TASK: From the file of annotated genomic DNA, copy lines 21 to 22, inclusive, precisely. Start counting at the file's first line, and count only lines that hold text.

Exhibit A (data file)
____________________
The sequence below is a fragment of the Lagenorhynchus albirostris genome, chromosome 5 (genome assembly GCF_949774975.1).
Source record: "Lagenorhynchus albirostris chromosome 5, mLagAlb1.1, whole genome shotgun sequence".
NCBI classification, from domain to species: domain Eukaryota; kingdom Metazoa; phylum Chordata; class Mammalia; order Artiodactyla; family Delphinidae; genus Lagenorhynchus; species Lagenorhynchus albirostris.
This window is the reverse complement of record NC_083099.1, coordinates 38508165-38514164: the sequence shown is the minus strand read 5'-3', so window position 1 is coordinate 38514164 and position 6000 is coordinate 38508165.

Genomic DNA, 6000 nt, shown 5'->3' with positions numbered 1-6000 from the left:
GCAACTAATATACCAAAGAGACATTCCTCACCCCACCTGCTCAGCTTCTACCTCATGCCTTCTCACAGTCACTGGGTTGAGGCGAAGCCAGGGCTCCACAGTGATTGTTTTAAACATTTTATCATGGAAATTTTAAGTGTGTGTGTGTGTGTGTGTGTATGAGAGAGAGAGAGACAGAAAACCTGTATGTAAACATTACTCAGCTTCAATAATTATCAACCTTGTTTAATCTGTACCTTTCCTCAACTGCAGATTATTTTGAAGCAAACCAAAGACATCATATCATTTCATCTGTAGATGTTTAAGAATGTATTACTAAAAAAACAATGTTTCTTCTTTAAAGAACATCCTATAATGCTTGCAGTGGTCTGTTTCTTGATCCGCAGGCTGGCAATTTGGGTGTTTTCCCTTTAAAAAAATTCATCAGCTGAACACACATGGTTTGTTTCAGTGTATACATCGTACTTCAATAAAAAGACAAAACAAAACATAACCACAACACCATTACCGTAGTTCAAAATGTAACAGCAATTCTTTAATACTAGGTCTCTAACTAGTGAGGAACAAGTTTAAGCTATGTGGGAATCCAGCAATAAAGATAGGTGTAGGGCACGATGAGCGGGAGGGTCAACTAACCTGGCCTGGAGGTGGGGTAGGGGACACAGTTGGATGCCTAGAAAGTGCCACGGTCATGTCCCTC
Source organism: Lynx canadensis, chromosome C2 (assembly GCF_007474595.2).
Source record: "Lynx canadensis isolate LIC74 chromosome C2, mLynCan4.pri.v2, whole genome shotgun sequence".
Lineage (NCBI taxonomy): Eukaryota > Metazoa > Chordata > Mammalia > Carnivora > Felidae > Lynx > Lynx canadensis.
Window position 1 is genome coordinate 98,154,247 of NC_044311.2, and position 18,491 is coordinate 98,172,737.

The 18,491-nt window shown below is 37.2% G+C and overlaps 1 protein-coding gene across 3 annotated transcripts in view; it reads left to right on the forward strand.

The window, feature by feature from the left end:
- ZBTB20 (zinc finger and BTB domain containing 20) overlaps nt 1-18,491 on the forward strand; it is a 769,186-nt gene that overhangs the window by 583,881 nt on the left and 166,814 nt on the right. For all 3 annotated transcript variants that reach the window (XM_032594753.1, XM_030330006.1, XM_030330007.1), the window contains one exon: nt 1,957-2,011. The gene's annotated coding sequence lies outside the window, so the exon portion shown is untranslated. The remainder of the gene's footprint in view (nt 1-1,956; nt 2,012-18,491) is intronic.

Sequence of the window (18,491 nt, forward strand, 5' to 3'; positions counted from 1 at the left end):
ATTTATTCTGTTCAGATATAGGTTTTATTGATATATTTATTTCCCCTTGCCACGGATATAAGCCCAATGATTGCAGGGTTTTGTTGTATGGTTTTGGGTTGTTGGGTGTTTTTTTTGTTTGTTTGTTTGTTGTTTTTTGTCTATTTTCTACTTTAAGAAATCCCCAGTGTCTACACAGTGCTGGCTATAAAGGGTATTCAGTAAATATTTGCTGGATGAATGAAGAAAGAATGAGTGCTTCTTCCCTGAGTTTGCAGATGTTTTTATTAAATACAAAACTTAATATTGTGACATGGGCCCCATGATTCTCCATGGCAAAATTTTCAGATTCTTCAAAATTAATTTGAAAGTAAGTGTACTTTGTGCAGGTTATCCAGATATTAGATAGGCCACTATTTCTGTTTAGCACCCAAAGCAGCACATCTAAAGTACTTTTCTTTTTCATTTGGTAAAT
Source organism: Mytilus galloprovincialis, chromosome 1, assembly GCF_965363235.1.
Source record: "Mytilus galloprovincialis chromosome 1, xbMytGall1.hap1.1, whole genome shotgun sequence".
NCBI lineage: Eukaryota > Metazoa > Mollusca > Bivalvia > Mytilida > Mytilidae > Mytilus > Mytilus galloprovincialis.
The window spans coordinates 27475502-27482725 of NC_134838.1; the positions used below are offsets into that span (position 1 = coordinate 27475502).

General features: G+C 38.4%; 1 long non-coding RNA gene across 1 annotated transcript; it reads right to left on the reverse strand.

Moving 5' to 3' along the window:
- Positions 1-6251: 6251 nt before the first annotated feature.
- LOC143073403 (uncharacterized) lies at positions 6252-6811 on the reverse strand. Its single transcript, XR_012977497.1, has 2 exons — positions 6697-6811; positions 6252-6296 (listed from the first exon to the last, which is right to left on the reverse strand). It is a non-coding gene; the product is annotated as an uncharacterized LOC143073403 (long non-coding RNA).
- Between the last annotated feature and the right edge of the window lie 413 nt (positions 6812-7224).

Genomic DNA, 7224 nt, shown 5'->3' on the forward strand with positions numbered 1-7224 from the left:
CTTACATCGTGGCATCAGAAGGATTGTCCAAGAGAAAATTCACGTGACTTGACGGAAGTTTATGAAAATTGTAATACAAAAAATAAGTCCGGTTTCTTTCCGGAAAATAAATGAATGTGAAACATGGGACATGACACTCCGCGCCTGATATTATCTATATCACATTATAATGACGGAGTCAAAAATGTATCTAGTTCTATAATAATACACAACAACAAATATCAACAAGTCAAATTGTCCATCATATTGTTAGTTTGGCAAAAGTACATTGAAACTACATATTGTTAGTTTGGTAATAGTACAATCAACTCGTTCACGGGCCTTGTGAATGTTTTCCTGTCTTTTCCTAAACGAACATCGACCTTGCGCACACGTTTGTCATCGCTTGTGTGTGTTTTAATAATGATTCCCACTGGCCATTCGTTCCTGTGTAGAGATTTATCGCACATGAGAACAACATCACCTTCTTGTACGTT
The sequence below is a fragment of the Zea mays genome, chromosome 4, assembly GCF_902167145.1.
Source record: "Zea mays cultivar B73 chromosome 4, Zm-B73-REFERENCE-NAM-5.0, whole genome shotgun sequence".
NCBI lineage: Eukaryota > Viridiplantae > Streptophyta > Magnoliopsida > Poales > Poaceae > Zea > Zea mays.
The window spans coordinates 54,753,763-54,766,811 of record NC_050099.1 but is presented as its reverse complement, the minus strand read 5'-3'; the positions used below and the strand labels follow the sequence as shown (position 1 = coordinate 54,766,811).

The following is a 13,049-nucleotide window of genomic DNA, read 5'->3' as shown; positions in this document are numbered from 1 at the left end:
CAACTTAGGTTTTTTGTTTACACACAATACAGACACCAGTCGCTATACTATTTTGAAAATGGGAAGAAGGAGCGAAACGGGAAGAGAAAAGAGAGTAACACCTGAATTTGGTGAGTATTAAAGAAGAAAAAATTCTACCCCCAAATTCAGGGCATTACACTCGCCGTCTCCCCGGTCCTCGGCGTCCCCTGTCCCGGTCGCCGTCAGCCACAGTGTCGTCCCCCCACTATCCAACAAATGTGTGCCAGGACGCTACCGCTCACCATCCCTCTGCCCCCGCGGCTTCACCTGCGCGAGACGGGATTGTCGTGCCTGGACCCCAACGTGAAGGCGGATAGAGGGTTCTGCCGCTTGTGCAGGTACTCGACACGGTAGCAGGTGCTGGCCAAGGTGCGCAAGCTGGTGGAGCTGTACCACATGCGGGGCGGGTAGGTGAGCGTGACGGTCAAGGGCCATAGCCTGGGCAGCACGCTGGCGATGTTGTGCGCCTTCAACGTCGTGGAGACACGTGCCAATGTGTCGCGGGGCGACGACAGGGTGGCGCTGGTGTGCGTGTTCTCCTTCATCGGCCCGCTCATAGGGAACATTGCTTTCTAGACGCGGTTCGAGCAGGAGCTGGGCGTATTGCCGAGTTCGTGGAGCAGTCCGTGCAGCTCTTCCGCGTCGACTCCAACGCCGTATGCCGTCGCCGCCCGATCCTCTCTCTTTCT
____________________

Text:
Moving 5' to 3' along the window:
- Positions 1-6251: 6251 nt before the first annotated feature.